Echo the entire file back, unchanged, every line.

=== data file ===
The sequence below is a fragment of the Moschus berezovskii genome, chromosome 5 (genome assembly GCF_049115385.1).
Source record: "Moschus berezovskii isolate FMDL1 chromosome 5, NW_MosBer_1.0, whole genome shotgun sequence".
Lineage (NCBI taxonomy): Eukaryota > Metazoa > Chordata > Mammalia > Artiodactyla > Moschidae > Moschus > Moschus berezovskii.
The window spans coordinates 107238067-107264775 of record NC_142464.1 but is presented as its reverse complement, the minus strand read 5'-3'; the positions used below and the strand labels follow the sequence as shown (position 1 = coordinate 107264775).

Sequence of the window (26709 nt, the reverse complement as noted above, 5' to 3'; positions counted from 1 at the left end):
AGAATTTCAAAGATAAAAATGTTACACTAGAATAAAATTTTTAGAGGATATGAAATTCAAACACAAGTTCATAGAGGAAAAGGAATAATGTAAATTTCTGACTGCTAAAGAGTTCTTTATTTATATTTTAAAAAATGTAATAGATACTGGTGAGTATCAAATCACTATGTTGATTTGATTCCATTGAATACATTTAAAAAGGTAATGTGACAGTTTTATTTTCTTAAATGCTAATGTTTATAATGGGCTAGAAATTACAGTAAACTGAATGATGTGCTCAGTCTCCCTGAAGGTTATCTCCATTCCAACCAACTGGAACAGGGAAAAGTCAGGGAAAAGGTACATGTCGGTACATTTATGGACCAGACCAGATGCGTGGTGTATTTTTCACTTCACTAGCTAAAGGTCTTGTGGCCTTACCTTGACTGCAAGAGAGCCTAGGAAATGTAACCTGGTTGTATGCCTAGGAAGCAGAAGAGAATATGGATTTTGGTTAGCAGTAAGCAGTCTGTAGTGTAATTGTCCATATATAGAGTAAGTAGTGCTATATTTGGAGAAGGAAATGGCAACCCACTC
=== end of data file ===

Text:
The sequence below is a fragment of the Moschus berezovskii genome, chromosome 5 (genome assembly GCF_049115385.1).
Source record: "Moschus berezovskii isolate FMDL1 chromosome 5, NW_MosBer_1.0, whole genome shotgun sequence".
Lineage (NCBI taxonomy): Eukaryota > Metazoa > Chordata > Mammalia > Artiodactyla > Moschidae > Moschus > Moschus berezovskii.
The window spans coordinates 107238067-107264775 of record NC_142464.1 but is presented as its reverse complement, the minus strand read 5'-3'; the positions used below and the strand labels follow the sequence as shown (position 1 = coordinate 107264775).

Sequence of the window (26709 nt, the reverse complement as noted above, 5' to 3'; positions counted from 1 at the left end):
AGAATTTCAAAGATAAAAATGTTACACTAGAATAAAATTTTTAGAGGATATGAAATTCAAACACAAGTTCATAGAGGAAAAGGAATAATGTAAATTTCTGACTGCTAAAGAGTTCTTTATTTATATTTTAAAAAATGTAATAGATACTGGTGAGTATCAAATCACTATGTTGATTTGATTCCATTGAATACATTTAAAAAGGTAATGTGACAGTTTTATTTTCTTAAATGCTAATGTTTATAATGGGCTAGAAATTACAGTAAACTGAATGATGTGCTCAGTCTCCCTGAAGGTTATCTCCATTCCAACCAACTGGAACAGGGAAAAGTCAGGGAAAAGGTACATGTCGGTACATTTATGGACCAGACCAGATGCGTGGTGTATTTTTCACTTCACTAGCTAAAGGTCTTGTGGCCTTACCTTGACTGCAAGAGAGCCTAGGAAATGTAACCTGGTTGTATGCCTAGGAAGCAGAAGAGAATATGGATTTTGGTTAGCAGTAAGCAGTCTGTAGTGTAATTGTCCATATATAGAGTAAGTAGTGCTATATTTGGAGAAGGAAATGGCAACCCACTC